A great deal of progress has been made over the last decade in the field of digital preservation, and to all extents and purposes we may regard the problem of simple bit storage as solved. However, the world does not stand still, and new problems arise while the old problems are being addressed. Simple digital objects such as ascii files represent an ever-decreasing proportion of the overall problem space, and attention is still required in the domain of “complex digital object” preservation.

As it happens, many of the problems digital preservation is currently facing are well illustrated by looking at the difficulties involved in preserving contemporary artworks having a digital component. Artists have always been early adopters of new technologies, and have taken inspiration from the opportunities digital computing has provided for novel forms of artistic expression. The result is that contemporary art now represents one of the ‘bleeding edges’ of digital preservation.

It is useful to begin by noting something that is obvious to artists, but perhaps not so much to technologists: even when fully digital, artworks are not ‘only’ digital. They are not to be understood merely in terms of hardware and software, and any preservation approach that does not acknowledge this is doomed to failure. In any attempt to preserve and make accessible the present for the future, it is vital to comprehend the full context of that which we are attempting to bequeath to future generations. This is often expressed in preservation circles in terms of preserving ‘significant’ properties for particular ‘stakeholder’ communities.

Contemporary art now represents one of the ‘bleeding edges’ of digital preservation.

Of course, many contemporary artworks are not fully digital in the first place, but are combined with analogue elements. For example, Jose Carlos Martinat Mendoza’s sculpture, “Brutalismo,” is a scale model of the Peruvian military headquarters (itself an example of ‘brutalist’ architecture). The artwork incorporates a computer that searches the Web for references to ‘Brutalismo/Brutalism’. The search hits, which capture a variety of examples of political and architectural brutalism, are printed on small pieces of paper that are spat out onto the gallery floor. “Brutalismo” is a ‘hybrid’ object, drawing its expressive power, and its artistic value, from a combination of digital and analogue elements, neither of which can fully be understood in isolation. Not only do we need to be sensitive to the object itself when devising a preservation strategy, but attention must also be paid to how it was situated in the gallery. Placing the artwork against cheery primary colors conveys something different than does a muted grey environment. A preservation approach that preserves only the digital elements of “Brutalismo” (even if we extend this to include the computer hardware) simply misses the point. Similarly, the artwork is more than its physical embodiment, however arresting that may be. An additional set of difficulties arises from the incorporation of live data.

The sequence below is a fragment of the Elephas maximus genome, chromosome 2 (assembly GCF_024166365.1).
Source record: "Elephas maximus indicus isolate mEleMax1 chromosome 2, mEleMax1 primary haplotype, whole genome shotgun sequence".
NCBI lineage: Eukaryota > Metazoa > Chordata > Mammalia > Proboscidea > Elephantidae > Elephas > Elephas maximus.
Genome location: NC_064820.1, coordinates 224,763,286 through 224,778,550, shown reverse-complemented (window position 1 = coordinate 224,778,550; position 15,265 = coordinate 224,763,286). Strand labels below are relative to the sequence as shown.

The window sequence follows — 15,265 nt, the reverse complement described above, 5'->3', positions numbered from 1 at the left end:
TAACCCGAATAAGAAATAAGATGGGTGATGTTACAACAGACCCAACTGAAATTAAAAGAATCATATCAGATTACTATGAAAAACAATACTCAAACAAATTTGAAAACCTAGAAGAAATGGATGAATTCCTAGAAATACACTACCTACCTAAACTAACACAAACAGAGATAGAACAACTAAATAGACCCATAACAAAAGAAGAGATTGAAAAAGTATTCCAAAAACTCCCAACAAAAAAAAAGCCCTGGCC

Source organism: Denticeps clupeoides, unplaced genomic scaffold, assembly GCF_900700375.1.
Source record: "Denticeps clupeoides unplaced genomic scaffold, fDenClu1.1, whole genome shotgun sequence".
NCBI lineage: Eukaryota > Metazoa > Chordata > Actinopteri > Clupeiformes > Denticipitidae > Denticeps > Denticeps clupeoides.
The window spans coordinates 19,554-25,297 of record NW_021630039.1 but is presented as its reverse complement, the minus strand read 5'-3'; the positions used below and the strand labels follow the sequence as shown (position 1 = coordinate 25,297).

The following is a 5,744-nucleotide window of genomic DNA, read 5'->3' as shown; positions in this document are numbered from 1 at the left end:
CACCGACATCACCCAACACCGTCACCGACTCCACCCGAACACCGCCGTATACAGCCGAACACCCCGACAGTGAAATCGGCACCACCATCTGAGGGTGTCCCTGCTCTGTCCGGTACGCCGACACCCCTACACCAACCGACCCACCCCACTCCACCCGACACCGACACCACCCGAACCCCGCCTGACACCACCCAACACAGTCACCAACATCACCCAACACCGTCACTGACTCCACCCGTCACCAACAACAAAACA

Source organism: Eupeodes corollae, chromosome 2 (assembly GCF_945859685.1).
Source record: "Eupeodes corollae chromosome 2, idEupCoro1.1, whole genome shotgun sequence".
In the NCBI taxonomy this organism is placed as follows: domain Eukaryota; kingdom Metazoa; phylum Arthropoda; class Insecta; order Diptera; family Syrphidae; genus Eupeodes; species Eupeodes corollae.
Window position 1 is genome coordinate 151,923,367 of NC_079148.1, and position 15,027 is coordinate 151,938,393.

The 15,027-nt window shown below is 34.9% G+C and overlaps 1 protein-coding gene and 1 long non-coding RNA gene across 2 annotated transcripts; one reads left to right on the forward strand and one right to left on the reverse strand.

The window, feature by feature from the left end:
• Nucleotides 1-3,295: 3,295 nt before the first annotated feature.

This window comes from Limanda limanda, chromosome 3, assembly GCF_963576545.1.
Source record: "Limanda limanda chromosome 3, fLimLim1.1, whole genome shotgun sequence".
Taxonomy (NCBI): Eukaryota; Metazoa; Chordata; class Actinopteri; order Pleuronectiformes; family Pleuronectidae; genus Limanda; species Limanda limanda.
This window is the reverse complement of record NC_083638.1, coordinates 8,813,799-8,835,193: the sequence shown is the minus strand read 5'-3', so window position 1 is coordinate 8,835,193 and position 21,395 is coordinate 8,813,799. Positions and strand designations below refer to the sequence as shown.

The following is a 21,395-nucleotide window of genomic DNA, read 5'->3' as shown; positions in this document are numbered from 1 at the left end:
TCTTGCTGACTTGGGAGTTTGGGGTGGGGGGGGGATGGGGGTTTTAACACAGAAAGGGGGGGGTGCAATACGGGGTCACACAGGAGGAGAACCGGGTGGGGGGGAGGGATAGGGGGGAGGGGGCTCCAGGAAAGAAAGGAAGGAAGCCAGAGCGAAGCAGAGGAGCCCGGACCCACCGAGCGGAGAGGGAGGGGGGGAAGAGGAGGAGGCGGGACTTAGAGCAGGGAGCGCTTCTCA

Another striking example of the use of live data is Magruder’s “Data Plex” series of artworks that use live data feeds from real-life scenarios to generate three-dimensional geometry and textures in real time, creating virtual realms that refract ever-changing, volatile forces in and upon the real world (see Figure 1). The technology that drives “Data Plex” is a combination of server-side Java and client-side Virtual Reality Modeling Language (VRML) and, in preservation terms, this makes it relatively easy to capture ‘screen grabs’ and to save the .wrl geometry files that might be thought of as constituting the complete environment.

However, it is far from clear that a series of snapshots are capable of capturing fully the artistic characteristics of the artwork. “Data Plex (economy)” was conceived in the immediate aftermath of the 2008 global financial crash, and was intended by the artist to allow audiences to interact with a live ’embodiment’ of the financial market, and to witness its volatile fluctuations in real time. It might be possible to capture this unique moment in time by storing a record of the fluctuations in the Dow Jones Industrial Average that ‘drove’ the artwork in 2009, and preserving this information along with the rest. Regrettably, this approach is not entirely unproblematic as the original installation interacted with the live Web, not with a fixed dataset, and the artwork would require reprogramming to do otherwise. In taking this approach to preservation, we would be privileging one particular period in the ‘life’ of the artwork rather than capturing a history—some of which is still to be written.